Back in November, we asked whether tinier, turbocharged engines were really the best way to get good gas mileage.

Our assertion was that with the latest generation of small turbocharged engines replacing larger variants, the real-world gas mileage improvement is nowhere near that of the on-paper advantage in official economy tests.

Unsurprisingly, we've not been the only ones to notice.

Thorough testing by Consumer Reports has revealed the same issues with downsized, turbocharged engines across the automotive spectrum.

Downsizing = little efficiency gain

In CR's hands, Ecoboost Ford Fusions using turbocharged, four-cylinder engines, have achieved worse mileage and worse performance than larger, naturally-aspirated counterparts. The four-cylinder engine in the 2.0 Ecoboost also loses out on refinement to the typical V-6 units in the class.

The results are similar, though not as extreme, with the Chevrolet Cruze. Testing has revealed both the 1.4 turbo and 1.8 naturally-aspirated models to get the same 26 mpg, while the 1.4 was only marginally faster. In the Dodge Dart, the turbocharged 1.4 was much quicker than the 2.0 model, but only 2 mpg better on gas mileage.

Perhaps most galling is the 2.0 Ecoboost Ford Escape, slower to 60mph by 1.5 seconds than a 3.5-liter V-6-engined Toyota RAV4, but attaining an identical 22 mpg. Even the Ford's EPA rating is only 2 mpg better than the Toyota's.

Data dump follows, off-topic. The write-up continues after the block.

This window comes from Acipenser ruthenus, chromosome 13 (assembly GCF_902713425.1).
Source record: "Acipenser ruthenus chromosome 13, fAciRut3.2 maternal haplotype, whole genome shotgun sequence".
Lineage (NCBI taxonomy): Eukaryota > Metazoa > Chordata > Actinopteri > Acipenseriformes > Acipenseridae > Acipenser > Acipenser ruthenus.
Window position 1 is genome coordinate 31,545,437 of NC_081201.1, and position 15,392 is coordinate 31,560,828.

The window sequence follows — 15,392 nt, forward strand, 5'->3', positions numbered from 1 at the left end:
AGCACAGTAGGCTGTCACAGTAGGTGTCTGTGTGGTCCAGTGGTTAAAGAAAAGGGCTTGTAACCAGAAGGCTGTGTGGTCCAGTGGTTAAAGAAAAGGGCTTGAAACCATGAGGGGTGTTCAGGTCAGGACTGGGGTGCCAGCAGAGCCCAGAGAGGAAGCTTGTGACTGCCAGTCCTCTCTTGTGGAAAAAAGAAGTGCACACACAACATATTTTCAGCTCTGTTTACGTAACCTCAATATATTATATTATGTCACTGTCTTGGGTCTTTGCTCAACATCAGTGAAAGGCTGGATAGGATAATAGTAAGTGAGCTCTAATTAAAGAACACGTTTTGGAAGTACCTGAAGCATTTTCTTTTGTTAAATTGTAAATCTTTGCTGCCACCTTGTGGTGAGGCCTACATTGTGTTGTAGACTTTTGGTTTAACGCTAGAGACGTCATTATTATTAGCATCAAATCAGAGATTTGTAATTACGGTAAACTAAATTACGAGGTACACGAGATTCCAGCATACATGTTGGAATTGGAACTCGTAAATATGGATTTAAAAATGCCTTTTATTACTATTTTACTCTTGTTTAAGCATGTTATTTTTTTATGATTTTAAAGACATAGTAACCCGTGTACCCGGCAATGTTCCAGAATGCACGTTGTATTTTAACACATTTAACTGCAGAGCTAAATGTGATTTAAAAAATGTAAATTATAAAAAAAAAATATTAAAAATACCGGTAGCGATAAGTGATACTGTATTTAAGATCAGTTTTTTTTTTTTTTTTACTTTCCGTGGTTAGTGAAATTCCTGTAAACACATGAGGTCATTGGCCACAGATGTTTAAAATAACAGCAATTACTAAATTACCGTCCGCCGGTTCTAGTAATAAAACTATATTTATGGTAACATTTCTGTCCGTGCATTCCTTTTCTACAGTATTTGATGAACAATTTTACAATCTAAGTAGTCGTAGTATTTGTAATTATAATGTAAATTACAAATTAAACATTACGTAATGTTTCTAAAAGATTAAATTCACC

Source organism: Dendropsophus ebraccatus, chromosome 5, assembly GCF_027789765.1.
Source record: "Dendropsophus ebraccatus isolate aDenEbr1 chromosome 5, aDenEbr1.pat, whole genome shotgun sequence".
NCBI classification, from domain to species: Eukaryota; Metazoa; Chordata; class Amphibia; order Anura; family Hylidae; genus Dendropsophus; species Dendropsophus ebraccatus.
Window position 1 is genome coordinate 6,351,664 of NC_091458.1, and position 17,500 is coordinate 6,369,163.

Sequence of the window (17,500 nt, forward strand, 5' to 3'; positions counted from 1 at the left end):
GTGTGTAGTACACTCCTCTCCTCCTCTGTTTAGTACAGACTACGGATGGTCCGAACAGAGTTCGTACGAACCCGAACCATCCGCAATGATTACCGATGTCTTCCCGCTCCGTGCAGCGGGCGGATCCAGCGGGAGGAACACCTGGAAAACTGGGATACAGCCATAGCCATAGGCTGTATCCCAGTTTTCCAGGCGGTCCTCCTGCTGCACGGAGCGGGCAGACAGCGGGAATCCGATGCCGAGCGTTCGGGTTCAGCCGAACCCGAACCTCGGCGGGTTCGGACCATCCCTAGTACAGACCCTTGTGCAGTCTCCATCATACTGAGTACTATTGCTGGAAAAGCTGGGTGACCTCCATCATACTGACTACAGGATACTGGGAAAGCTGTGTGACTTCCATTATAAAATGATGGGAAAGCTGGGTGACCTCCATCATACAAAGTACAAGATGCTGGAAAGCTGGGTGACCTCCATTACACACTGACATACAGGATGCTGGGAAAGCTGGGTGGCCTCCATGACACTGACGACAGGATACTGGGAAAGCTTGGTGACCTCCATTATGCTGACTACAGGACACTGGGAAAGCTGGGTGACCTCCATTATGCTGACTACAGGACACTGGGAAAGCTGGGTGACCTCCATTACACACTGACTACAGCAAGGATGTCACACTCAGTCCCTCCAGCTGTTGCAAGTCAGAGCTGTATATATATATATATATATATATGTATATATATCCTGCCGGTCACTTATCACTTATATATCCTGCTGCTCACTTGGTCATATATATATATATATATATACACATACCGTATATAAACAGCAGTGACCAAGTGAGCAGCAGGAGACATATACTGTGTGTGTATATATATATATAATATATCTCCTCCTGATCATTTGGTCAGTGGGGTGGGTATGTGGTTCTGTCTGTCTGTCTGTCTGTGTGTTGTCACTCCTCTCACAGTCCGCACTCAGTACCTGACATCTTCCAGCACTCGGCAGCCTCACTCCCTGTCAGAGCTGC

It's a similar story with trucks. As we noted in our original piece, Ford F-Series drivers are getting a real-world 17 mpg whether they choose the 3.5 Ecoboost or the traditional 5.0-liter V-8. Both cars get a real-world 15 mpg in Consumer Reports' testing.

What's more, buyers are usually expected to pay more for these newer, more high-tech powerplants, making them something of a false economy.

Fiat 500 TwinAir two-cylinder engine

Fiat 500 TwinAir two-cylinder engine

It's a trend European buyers have already seen with the tiny Fiat Twinair and Ford 1.0 Ecoboost engines. Both are fantastic works of engineering, but deliver limited gains in the real world, while costing more than less advanced equivalents.

Sound principles

The theory behind downsized engines makes sense. While you may not gain on performance next to the larger engine you're replacing, you won't lose any either--yet a smaller capacity engine should allow your gas mileage to improve.

A turbocharger makes up for lost capacity in smaller engines, but unless driven in a very specific way, the efficiency gains can be minimal. To achieve performance parity the engine still needs to pump extra air into the engine, and this is matched by extra fuel.

Drive carefully and there are gains to be had--but then driving any vehicle with economy in mind can bring about improvements.

CR recommends you look elsewhere for true gas mileage gains, such as hybrids and diesels.

We'd echo this to some extent, though it is worth pointing out that some of these new turbocharged engines can be a lot of fun, sometimes more so than the units they replace--so if you need the dual priorities of efficiency and performance, they could be worth a look.

Just don't be too disappointed when you see your gas mileage tumble...


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